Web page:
Friday, February 3, 2017

Our NICU Journey

I've been trying to write this post for the last three months. I wasn't even sure where to begin... that and the fact that my free time is pretty limited now that I have 3 month old twins running my life!

Our girls, Charlotte (Charley) and Madison (Maddy), were born on October 23rd -- you can read all about their birth story here -- which was 6 1/2 weeks early (my due date was December 8th). I knew throughout my pregnancy that there was a high probability they would come early, as most twins do. My goal was to make it to 37 weeks and even had a C-Section scheduled for that day. However, the girls clearly had other plans and arrived at 33.4 weeks gestational.

As soon as my water broke, I knew our girls would not be coming home with us anytime soon. I tried not to think about that part because, you know, I was in labor and my focus was on the contractions that had appeared out of nowhere :) 

Shortly after they were born, the girls were whisked away to the NICU at Brigham and Women's hospital (where I delivered). I'll say upfront that I couldn't be more grateful for the care we received during our stay there. It's not only one of the best hospitals in the country, but also has one of the best NICUs, and for that I will be forever thankful! Being away from my babies was truly one of the hardest things, but knowing they were under the best care helped ease the pain a bit.

From the onset, the girls were born super healthy (so thankful for this!). My water broke simply because the girls had run out of room to grow, rather than due to an infection or something. Charley had no major complications or health issues -- my now chubba wubba just needed to grow!

Charley, only 1 day old, sleeping with her mouth wide open (it kills me)!
Maddy was put on a CPAP machine, as it was taking too much energy for her to fully breath on her own, but she was only on it for 2 days and was never intubated (always breathing room air), which was amazing! From what I understand, the need for a CPAP is very normal for babies born at this gestational age (Charley was just an overachiever and didn't need one ha!). 

Both girls had IVs (the big white cast-looking thing in the above picture), which gave them fluids. They were also fed donor breast milk for the first 5 days or so, until my breastmilk started to come in. This was a great option that our NICU had, as it allowed the girls to receive all the antibodies and nutrients that I couldn't give them yet. 

On Day 5, I was discharged from the hospital and it was by far the most difficult day of my life. I looked forward to going home and sleeping in my own bed (and finally eat some real food), but even the thought of leaving my babies had me in tears. I was discharged in the morning and we spent the whole day with the girls in the NICU (they thankfully had their own private room, so we were able to spend significant amounts of time in there and be comfortable). Leaving to go home that night was the absolute worst. I cried before we left. I cried the whole way home. I cried the whole night without them there. All my husband and I did was look at pictures and videos of them the whole night. I felt helpless and incomplete. It's amazing how quickly your world changes once you have children. Nothing matters but them and leaving their side when they were only 5 days old was just awful.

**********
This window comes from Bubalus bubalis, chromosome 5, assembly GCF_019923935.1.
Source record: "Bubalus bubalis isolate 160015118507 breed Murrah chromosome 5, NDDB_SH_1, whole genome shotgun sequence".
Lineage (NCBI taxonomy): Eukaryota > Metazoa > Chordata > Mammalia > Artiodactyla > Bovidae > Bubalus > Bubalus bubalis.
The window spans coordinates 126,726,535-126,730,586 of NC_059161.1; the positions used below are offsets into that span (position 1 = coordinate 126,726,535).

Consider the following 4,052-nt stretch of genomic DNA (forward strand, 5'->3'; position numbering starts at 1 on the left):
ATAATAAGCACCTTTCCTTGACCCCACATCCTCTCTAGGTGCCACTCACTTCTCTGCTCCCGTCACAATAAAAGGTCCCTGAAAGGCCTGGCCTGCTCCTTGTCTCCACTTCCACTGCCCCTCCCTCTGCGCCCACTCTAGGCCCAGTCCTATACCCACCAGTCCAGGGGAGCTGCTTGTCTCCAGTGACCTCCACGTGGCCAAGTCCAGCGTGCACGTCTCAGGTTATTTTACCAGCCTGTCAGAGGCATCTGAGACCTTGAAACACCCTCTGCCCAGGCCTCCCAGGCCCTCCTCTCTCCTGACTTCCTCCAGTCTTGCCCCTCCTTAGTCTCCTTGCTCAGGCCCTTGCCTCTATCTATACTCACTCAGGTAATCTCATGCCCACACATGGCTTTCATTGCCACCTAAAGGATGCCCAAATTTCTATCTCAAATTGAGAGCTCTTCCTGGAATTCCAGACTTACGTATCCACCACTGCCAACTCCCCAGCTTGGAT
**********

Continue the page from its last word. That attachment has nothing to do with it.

The next day, we got up first thing, ate breakfast, grabbed coffee, and made our way back into the hospital to be with our girls. This was pretty much the routine for the next four weeks. 

My husband decided to go back to work the week following my discharge, so that he could spend time at home with the girls once they were released. Since I had had a C Section, I wasn't able to drive for at least 2-3 weeks post-op. I will admit that it was difficult to depend on other people so much. All I wanted was to wake up and go see my girls on my own time, but I couldn't. I would wait for my mom to come pick me up and bring me to the hospital (I always tried to get there before their 11am feeding). Once there, I would stay by their side all day. Days consisted of pumping, helping the nurses take their temperatures and change their diapers (this was done before every feed), and do skin-to-skin whenever I was allowed to. In the beginning, we had to be careful to not overstimulate the girls or jostle them around too much as it would effect their ability to digest feeds. My husband would come in to the hospital after work to see the girls and then take us both home. Most days, we wouldn't get home until 8 or 9 pm. 

The days were so long and yet went by so fast. 

By week one, both girls had their IVs out and were able to spend some time outside of their incubators. Before then, we couldn't have them out for long and always had them bundled up in warm blankets (we still continued to do this, but the girls were also finally just big enough to fit into Preemie-sized clothes). They were just about 3-3 1/2 lbs in this picture (basically just skin and bones haha).

Kangarooing with Maddy -- skin to skin was my favorite <3
After two weeks, the girls were out of their incubators! When I arrived at the hospital that day, I honestly couldn't believe it. Tears of joy spilled from my eyes and I just kept staring at them both with amazement. There were no doors or walls surrounding my babies! I was free to pick them up and hold them whenever I wanted, but more importantly, it meant the girls were able to regulate their body temperature on their own, which was a key component to going home. Hooray! I always looked forward to seeing what the nurses dressed them in that day (I kept them plenty stocked with outfits and swaddle blankets).